Sustainable Cities -Traffic is a common denominator of city life. Whether you walk, bike, drive, or take public transit, everyone knows the frustration of waiting for lights to change – only to inch forward in a line of cars. The solution to this universal problem isn’t building more roads with more lanes -- that’s been proven. Instead, what cities need to do is make better use of the infrastructure they already have; our city streets need to get smarter.
Creating smarter streets starts with better intersection control. Odds are good that in your city, street light timing is only changed once every few years and is done by a city worker going to a traffic cabinet to adjust timing. In our current age of “connected everything,” this is not just unacceptable, it’s a bit sad, too.
Connecting these cabinets to the Internet lets traffic engineers monitor the flow of traffic from one central location. Take the power of an Internet connection one step further, and these engineers can program traffic light cycles in real-time, extending a green to clear a backup or perhaps turning a left-only signal off sooner to get traffic flowing in the opposing lane.
The end result of smarter intersections is not just a less stressful commute. Connecting a city’s traffic network and giving traffic engineers the power to continually optimize will reveal new efficiencies for transportation, meaning a more diverse mixture of mobility options available to city-dwellers.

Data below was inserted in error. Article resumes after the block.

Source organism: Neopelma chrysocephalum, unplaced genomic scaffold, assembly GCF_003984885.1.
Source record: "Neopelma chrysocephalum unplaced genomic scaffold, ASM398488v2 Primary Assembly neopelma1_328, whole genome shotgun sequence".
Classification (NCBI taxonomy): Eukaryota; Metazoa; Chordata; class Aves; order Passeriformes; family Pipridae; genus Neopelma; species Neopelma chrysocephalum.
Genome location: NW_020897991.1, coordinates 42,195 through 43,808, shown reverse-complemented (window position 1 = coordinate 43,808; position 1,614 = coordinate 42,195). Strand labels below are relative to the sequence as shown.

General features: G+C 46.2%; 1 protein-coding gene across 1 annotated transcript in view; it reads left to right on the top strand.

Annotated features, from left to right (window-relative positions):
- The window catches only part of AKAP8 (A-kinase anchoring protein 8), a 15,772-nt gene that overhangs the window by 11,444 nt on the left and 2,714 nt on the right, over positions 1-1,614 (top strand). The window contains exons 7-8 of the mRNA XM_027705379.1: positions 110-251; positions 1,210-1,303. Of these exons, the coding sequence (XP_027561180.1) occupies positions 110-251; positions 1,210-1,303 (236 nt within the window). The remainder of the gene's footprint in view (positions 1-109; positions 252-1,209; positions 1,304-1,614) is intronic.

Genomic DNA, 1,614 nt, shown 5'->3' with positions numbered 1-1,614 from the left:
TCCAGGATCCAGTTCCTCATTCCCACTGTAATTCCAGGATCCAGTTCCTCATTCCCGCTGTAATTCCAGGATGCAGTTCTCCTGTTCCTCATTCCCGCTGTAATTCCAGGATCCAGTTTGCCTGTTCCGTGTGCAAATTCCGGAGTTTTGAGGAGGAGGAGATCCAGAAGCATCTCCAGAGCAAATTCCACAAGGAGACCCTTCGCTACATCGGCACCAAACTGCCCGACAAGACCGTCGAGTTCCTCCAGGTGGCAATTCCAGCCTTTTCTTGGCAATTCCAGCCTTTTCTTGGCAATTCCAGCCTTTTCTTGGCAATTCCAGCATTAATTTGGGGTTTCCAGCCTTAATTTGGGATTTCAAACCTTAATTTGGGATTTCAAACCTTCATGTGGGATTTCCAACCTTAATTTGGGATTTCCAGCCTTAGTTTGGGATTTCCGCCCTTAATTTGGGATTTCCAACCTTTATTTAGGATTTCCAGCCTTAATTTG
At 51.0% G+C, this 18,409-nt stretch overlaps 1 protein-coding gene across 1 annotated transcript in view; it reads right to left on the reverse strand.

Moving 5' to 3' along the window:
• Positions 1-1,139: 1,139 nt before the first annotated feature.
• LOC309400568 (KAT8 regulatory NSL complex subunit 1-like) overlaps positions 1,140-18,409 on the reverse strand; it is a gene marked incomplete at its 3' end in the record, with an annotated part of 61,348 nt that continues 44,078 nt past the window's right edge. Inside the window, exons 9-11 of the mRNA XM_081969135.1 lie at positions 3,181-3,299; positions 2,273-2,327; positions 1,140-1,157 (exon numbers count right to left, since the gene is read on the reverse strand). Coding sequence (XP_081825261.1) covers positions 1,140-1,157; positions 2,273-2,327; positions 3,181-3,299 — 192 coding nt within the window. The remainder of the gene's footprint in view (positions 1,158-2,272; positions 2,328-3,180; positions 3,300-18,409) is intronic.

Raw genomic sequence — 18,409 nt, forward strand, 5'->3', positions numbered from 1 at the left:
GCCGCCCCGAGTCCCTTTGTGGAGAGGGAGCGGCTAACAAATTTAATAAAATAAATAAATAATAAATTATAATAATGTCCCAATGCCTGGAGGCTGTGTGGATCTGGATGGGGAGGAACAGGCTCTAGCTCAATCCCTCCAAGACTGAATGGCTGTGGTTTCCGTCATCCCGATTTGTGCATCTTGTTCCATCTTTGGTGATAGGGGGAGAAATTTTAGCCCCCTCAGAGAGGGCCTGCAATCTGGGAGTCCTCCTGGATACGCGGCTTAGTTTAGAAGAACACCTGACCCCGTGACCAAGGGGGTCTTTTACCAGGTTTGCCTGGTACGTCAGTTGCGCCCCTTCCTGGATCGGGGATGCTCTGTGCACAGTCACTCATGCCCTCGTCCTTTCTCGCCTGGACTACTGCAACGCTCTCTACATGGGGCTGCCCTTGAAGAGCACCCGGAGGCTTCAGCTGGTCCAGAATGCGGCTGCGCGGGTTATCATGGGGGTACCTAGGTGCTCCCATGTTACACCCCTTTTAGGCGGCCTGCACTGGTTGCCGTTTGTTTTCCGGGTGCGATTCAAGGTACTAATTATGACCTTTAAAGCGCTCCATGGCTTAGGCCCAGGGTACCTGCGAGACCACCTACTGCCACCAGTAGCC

Consider the example of the urban bus route. Today, you pay perhaps $3 a day to sit on a bus in traffic. Is it more efficient to carry 50 people in one vehicle than in 50 vehicles? Yes. But is the current practice sustainable? No. In many cities, buses are underutilized and deal with the same traffic as everyone else on the road.
Many cities have added Bus Rapid Transit lanes – BRT – to their city cores to address this problem. BRT lanes allow buses to travel more freely through traffic, reducing time spent on the road and hopefully the ratio of particulate emissions to passengers. But buses in BRT lanes can still get stuck at red lights. What good is a dedicated lane if you’re still hitting every red?
Smarter streets could make BRT much more effective by connecting sensors at intersections to buses. As a bus begins its route, the connected traffic network can monitor its progress, and change the timing of traffic lights to give the bus as many greens as possible.
Mixed mobility doesn’t end with buses, either. Optimized traffic makes streets more pedestrian-friendly and makes it easier for bicyclists to commute safely and quickly. These are the aftereffects of smoother traffic flows through the city: more people choosing sustainable and efficient ways to get from A-to-B, which means even less traffic congestion and cleaner air.